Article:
In 2012, when gay couple Charlie Craig and David Mullins attempted to commission a wedding cake from their local Colorado bakery, they unwittingly set off a series of events that would bring them to Capitol Hill. 

The Supreme Court on Tuesday heard arguments in a possibly landmark civil rights case, concerning the discrepancy between business owners' religious freedoms and the rights of LGBT people. On the day in question, Jack Phillips, the owner of Masterpiece Cakeshop in Lakewood, Colorado, refused to make a cake celebrating the marriage of Craig and Mullins, citing his religious beliefs. The couple subsequently filed a complaint with the Colorado Civil Rights Commission, which in 2015 ruled against Phillips. Phillips has since appealed that ruling, and in June the Supreme Court agreed to hear the case.

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Masterpiece Cakeshop isn't the only small business that has declined service to same-sex couples on the basis of religion -- something its lawyers argued to the judiciary. Barronelle Stutzman, the owner of Arlene's Flowers in Richland, Washington, refused to provide flowers for a same-sex wedding; she lost her case before the state's Supreme Court in April but will likely seek review from the high court. Elaine and Jonathan Huguenin, the owners of Elane Photography in Albuquerque, refused to photograph a lesbian wedding, the subject of a case the Supreme Court declined to hear back in 2014. All three businesses are being represented by the Alliance Defending Freedom, a Scottsdale, Arizona-based nonprofit that backs conservative legal issues. 

Interestingly, in this case, Phillips's argument centers on freedom of artistic expression as much as it does religious freedom. The ADF insists that Phillips did not discriminate against Mullins and Craig on the basis of their sexual orientation, but rather he refused to provide messaging (in this case, in support of same-sex unions) that he objects to, as should be his constitutional right. Phillips claims that he would have been happy to sell the couple a cake for a different occasion, or a cake that was pre-made. "The path to civility, progress, and freedom does not crush those who hold unpopular views, pushing them from the public square," the ADF said in a statement. "It allows free citizens to determine for themselves the ideas and beliefs deserving of expression, consideration, and adherence."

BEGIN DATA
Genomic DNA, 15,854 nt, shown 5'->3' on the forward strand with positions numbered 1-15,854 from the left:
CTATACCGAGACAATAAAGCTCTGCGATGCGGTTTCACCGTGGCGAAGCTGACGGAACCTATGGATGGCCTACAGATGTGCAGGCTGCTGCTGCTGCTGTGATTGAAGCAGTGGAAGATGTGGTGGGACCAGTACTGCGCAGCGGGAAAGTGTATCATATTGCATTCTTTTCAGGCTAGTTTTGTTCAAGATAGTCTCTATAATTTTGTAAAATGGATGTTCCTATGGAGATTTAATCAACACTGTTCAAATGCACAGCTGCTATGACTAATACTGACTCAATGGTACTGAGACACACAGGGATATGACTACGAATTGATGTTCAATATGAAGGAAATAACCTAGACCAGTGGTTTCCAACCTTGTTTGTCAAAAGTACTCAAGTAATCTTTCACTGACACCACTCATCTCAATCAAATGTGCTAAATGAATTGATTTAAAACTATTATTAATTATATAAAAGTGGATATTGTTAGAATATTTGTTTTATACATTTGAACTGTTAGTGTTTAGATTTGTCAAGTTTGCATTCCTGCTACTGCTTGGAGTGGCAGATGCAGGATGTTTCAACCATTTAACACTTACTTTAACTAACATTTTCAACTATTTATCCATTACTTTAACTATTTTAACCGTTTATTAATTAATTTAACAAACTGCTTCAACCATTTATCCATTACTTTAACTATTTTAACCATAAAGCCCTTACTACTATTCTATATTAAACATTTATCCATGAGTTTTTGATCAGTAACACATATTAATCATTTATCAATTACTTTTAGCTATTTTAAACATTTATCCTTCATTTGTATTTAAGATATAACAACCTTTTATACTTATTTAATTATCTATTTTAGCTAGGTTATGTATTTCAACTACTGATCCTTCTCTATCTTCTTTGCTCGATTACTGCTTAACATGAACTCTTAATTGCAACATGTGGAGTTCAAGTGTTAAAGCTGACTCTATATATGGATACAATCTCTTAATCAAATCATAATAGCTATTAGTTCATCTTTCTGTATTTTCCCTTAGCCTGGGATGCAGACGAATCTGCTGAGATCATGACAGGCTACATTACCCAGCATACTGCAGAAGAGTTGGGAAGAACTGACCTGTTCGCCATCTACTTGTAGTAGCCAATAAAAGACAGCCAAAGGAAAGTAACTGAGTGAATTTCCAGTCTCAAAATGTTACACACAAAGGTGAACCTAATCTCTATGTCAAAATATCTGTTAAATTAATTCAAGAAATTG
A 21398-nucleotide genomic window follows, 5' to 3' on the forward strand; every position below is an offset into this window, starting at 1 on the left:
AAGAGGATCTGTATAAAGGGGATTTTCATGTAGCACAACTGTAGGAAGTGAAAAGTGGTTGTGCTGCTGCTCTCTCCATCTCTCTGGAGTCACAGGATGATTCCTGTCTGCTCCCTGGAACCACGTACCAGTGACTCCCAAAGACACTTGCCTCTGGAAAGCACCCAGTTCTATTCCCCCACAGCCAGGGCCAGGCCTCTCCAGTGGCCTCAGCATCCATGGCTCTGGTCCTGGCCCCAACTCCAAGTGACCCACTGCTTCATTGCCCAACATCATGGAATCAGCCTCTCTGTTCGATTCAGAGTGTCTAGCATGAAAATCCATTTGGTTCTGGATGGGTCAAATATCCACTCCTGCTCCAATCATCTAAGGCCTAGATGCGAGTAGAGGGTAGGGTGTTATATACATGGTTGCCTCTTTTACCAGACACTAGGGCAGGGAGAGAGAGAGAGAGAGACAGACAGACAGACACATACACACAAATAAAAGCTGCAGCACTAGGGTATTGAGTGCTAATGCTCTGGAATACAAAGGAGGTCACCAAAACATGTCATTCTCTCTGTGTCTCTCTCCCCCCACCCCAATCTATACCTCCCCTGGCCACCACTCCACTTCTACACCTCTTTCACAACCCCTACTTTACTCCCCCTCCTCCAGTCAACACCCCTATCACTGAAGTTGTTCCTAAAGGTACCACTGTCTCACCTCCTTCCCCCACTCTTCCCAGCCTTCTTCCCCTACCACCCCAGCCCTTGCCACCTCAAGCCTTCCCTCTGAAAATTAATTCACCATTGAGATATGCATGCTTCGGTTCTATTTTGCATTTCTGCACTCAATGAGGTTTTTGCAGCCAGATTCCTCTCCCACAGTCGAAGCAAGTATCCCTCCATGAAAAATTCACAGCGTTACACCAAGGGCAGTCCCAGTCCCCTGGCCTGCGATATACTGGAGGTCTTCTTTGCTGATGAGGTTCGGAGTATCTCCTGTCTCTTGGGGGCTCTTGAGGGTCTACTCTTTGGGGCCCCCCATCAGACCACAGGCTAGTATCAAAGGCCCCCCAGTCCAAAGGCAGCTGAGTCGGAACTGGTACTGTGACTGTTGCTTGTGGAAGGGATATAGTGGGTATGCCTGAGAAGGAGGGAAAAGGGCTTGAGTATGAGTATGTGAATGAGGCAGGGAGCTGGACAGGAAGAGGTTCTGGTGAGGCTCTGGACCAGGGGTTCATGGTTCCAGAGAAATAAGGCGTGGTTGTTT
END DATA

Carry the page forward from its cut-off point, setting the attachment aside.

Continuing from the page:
To be sure, white business owners in the 1960s made similar (unsuccessful) arguments to the high court, responding to federal laws mandating they give equal service to black customers. At stake may be whether the Supreme Court decides that gay rights are less important than the rights of people of color. (Sexual orientation is not federally protected in the same way that race is.) 

The American Civil Liberties Union, which is representing the couple, argues that a ruling in favor of Phillips essentially relegates gays to "second-class status," insisting that Phillips's refusal to bake a gay-themed wedding cake constitutes discrimination on the basis of sexual orientation. 

As of Wednesday, the justices seemed sharply divided along ideological lines, with Justice Anthony Kennedy likely to cast the deciding vote. Despite Kennedy's legacy of promoting LGBT rights, he at times seemed to bend toward the ADF, at one point claiming that the Colorado Civil Rights Commission had been "neither tolerant nor respectful of Mr. Phillips's religious beliefs." You can read the transcript of Tuesday's oral arguments here. Experts say it will likely take until the end of the court's term in June for a final decision to be released.

Sunu P. Chandy, a veteran civil rights attorney and the legal director of the National Women's Law Center in Washington, D.C., says she's concerned that a ruling in Phillips's favor would open the floodgates for businesses to discriminate against LGBT people, women, and minorities more generally. "If Masterpiece Cakeshop can refuse [to bake gay-themed wedding cakes], where are they going to draw the line?" she asks. "We would risk dismantling civil rights narrowly or full-stop, and in either case, it's chipping against decades of precedent."

In her view, the ADF's argument that Phillips is merely exercising his right to freedom of speech doesn't hold water. By that logic, "any company that wants to exclude a particular protected group can simply say that there is artistry in their work," she explains. "Art can be in sandwiches, makeup, or suits. The line [they are trying to draw] is not appropriate, nor does it have any bearing in reality."

Others argue that making these types of distinctions is, in fact, legally necessary. "The Supreme Court's job is to try to draw those lines," says Carrie Severino, chief counsel and policy director at the right-leaning Judicial Crisis Network, in a C-Span debate this week. "We have to respect everyone's beliefs, even the ones we profoundly disagree with. If this is viewed through the lens of a core First Amendment case, that bodes very well for Jack Phillips."